The Herald, Sharon, Pa.

Local News

March 22, 2014

School may get to take land after all

MERCER — State Commonwealth Court has reversed the decision of a local judge who dismissed Mercer Area School District’s attempt to condemn property that borders school grounds.

The district hoped to take over the property in order to extend a parking lot and build an emergency access point.

“We’re obviously happy with the result,” said school Superintendent Dr. William D. Gathers.

He said he understands differing opinions about the district’s plan, but said the district wants to do what “is best for the school district and our kids.”

“Our goal is not to hurt anyone or make anyone look bad,” he said.

Glenn Krofcheck, who, with his wife, Edith, is buying the property in question, 398 S. Shenango St., by land contract from Kevin and Doreen Wright – the Krofchecks live in a house on the land – said he will ask the court to reconsider.

“While I’m disappointed with the ruling, this is just a minor setback,” said Krofcheck, who is acting as his own attorney. “It in no way ends the case.”

A message left with the Wrights’ attorney was not returned.

Commonwealth Court sent the case back to Mercer County Common Pleas Court Judge Christopher J. St. John for further proceedings. The judge has set a hearing for Wednesday.

The case already has a rather convoluted history that starts in the fall of 2010, when the school board passed a resolution to take a half-acre lot through its power of eminent domain.

The property owners filed preliminary objections and St. John in 2011 granted them, determining the proposed annexation was excessive, done in bad faith and showed an abuse of discretion.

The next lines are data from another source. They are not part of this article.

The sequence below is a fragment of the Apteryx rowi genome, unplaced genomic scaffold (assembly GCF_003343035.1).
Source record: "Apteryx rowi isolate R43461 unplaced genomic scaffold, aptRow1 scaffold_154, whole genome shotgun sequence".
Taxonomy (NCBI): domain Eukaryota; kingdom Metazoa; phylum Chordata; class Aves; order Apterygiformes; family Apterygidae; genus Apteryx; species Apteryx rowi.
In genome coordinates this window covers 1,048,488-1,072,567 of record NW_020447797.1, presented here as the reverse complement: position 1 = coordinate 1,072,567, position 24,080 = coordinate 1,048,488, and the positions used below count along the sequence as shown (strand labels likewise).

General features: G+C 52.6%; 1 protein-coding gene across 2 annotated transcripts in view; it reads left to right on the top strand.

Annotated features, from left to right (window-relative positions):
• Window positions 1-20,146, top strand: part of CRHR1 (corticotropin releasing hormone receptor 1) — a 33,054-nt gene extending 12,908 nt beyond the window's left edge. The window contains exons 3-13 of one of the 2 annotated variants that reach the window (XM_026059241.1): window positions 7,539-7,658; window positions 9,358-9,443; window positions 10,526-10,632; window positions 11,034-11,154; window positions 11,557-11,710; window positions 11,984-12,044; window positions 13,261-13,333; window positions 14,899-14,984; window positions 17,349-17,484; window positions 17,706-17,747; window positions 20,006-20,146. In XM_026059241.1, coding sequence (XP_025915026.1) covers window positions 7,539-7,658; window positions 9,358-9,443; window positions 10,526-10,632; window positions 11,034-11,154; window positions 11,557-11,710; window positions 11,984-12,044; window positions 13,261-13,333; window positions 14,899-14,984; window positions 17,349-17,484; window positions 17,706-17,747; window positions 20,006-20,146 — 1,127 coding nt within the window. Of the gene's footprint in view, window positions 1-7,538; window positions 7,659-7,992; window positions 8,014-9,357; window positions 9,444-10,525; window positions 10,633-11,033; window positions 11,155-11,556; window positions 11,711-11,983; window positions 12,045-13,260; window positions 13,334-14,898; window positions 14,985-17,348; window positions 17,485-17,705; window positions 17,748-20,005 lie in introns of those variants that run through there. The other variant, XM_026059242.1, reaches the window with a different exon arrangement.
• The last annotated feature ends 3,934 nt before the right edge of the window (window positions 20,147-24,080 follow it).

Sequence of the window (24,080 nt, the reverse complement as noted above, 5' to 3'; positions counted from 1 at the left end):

He said the board moved too quickly and did not review any plans, consult with an expert, such as an engineer, to determine where the access road should be located, or resolve other details that would be necessary for the project to be completed.

The district tried again in 2012, this time identifying 1.83 acres. The landowners again objected and St. John ruled that his first ruling precluded the second action by the school district.

The district argued it was not precluded from the new action because St. John’s opinion recognized that the district had a right to file a second action.

A three-judge panel of Commonwealth Court said St. John reserved for the district the right to file a second action by saying that if it wanted to do so, it would have to correct certain deficiencies from the original filing.

The phrase highlighted by the school district was in a footnote, which the landowners said rendered it lacking in “legal significance.” The language would be significant if it had been spelled out “in the body of the opinion,” the landowners said.

That led Commonwealth Court to examine the significance of footnotes, an analysis that prompted the judges to read opinions from federal appeals courts and courts in Michigan, Connecticut and California.

The issue of footnote significance “has not been squarely addressed by Pennsylvania case law,” Judge Patricia A. McCullough said, writing for the panel.

However, outside courts “are seemingly unanimous in concluding that a holding expressed in a footnote is as much of a judicial opinion as the opinion’s text or order and that a footnote has precedential value so long as it does not pronounce dicta,” McCullough said.

Dicta – the plural of dictum – are judicial opinions that reflect individual views and are not relevant to deciding a case.

“Here ... it is clear from footnote 13’s text that (St. John) was directing the district how to file a second declaration of taking and that it was not rendering gratuitous statements of dictum,” McCullough said. “The trial court’s analysis on footnote 13 directly addressed the merits of the first action, discussing the very issues that were litigated by the parties and explaining how the district abused its discretion in seeking to condemn the property.”

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